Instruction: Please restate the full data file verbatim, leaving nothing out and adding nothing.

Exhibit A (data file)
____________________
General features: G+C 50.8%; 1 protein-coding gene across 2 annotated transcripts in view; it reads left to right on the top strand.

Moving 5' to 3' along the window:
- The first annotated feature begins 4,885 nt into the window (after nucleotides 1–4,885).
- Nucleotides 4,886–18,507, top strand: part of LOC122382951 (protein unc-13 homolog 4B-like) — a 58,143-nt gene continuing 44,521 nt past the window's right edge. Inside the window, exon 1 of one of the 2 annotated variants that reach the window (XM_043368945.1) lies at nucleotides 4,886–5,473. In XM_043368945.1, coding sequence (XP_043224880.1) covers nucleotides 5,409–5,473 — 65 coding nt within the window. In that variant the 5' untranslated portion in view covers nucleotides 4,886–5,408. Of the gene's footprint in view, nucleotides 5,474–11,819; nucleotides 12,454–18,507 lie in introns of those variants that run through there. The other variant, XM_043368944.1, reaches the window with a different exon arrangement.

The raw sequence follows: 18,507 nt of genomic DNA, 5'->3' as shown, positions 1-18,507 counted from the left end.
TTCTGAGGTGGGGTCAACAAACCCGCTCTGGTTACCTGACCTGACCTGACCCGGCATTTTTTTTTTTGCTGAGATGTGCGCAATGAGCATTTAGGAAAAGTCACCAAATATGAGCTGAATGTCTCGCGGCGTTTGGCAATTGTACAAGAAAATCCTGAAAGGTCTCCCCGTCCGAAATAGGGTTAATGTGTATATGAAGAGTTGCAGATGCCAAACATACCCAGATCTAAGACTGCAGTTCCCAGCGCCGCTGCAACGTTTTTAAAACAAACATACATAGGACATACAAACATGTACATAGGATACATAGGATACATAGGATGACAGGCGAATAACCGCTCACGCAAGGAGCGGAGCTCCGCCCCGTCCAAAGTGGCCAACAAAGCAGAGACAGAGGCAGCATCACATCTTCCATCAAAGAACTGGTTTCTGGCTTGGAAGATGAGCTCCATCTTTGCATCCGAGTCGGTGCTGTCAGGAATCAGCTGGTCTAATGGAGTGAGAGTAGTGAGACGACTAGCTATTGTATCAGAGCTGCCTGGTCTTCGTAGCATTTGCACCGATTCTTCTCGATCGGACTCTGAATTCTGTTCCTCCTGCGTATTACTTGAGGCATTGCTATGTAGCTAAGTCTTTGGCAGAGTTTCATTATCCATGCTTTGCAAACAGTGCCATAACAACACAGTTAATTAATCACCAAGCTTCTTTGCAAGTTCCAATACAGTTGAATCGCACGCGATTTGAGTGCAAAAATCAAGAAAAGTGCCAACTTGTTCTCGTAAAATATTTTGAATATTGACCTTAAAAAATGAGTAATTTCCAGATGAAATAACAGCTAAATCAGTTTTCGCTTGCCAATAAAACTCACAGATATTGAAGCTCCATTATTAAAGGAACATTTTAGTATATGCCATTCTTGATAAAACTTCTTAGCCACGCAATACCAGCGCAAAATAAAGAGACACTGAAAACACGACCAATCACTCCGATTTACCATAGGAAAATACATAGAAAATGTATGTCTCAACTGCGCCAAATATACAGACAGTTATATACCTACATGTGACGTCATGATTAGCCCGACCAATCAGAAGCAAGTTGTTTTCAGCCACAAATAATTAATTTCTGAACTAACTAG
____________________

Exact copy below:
General features: G+C 50.8%; 1 protein-coding gene across 2 annotated transcripts in view; it reads left to right on the top strand.

Moving 5' to 3' along the window:
- The first annotated feature begins 4,885 nt into the window (after nucleotides 1–4,885).
- Nucleotides 4,886–18,507, top strand: part of LOC122382951 (protein unc-13 homolog 4B-like) — a 58,143-nt gene continuing 44,521 nt past the window's right edge. Inside the window, exon 1 of one of the 2 annotated variants that reach the window (XM_043368945.1) lies at nucleotides 4,886–5,473. In XM_043368945.1, coding sequence (XP_043224880.1) covers nucleotides 5,409–5,473 — 65 coding nt within the window. In that variant the 5' untranslated portion in view covers nucleotides 4,886–5,408. Of the gene's footprint in view, nucleotides 5,474–11,819; nucleotides 12,454–18,507 lie in introns of those variants that run through there. The other variant, XM_043368944.1, reaches the window with a different exon arrangement.

The raw sequence follows: 18,507 nt of genomic DNA, 5'->3' as shown, positions 1-18,507 counted from the left end.
TTCTGAGGTGGGGTCAACAAACCCGCTCTGGTTACCTGACCTGACCTGACCCGGCATTTTTTTTTTTGCTGAGATGTGCGCAATGAGCATTTAGGAAAAGTCACCAAATATGAGCTGAATGTCTCGCGGCGTTTGGCAATTGTACAAGAAAATCCTGAAAGGTCTCCCCGTCCGAAATAGGGTTAATGTGTATATGAAGAGTTGCAGATGCCAAACATACCCAGATCTAAGACTGCAGTTCCCAGCGCCGCTGCAACGTTTTTAAAACAAACATACATAGGACATACAAACATGTACATAGGATACATAGGATACATAGGATGACAGGCGAATAACCGCTCACGCAAGGAGCGGAGCTCCGCCCCGTCCAAAGTGGCCAACAAAGCAGAGACAGAGGCAGCATCACATCTTCCATCAAAGAACTGGTTTCTGGCTTGGAAGATGAGCTCCATCTTTGCATCCGAGTCGGTGCTGTCAGGAATCAGCTGGTCTAATGGAGTGAGAGTAGTGAGACGACTAGCTATTGTATCAGAGCTGCCTGGTCTTCGTAGCATTTGCACCGATTCTTCTCGATCGGACTCTGAATTCTGTTCCTCCTGCGTATTACTTGAGGCATTGCTATGTAGCTAAGTCTTTGGCAGAGTTTCATTATCCATGCTTTGCAAACAGTGCCATAACAACACAGTTAATTAATCACCAAGCTTCTTTGCAAGTTCCAATACAGTTGAATCGCACGCGATTTGAGTGCAAAAATCAAGAAAAGTGCCAACTTGTTCTCGTAAAATATTTTGAATATTGACCTTAAAAAATGAGTAATTTCCAGATGAAATAACAGCTAAATCAGTTTTCGCTTGCCAATAAAACTCACAGATATTGAAGCTCCATTATTAAAGGAACATTTTAGTATATGCCATTCTTGATAAAACTTCTTAGCCACGCAATACCAGCGCAAAATAAAGAGACACTGAAAACACGACCAATCACTCCGATTTACCATAGGAAAATACATAGAAAATGTATGTCTCAACTGCGCCAAATATACAGACAGTTATATACCTACATGTGACGTCATGATTAGCCCGACCAATCAGAAGCAAGTTGTTTTCAGCCACAAATAATTAATTTCTGAACTAACTAG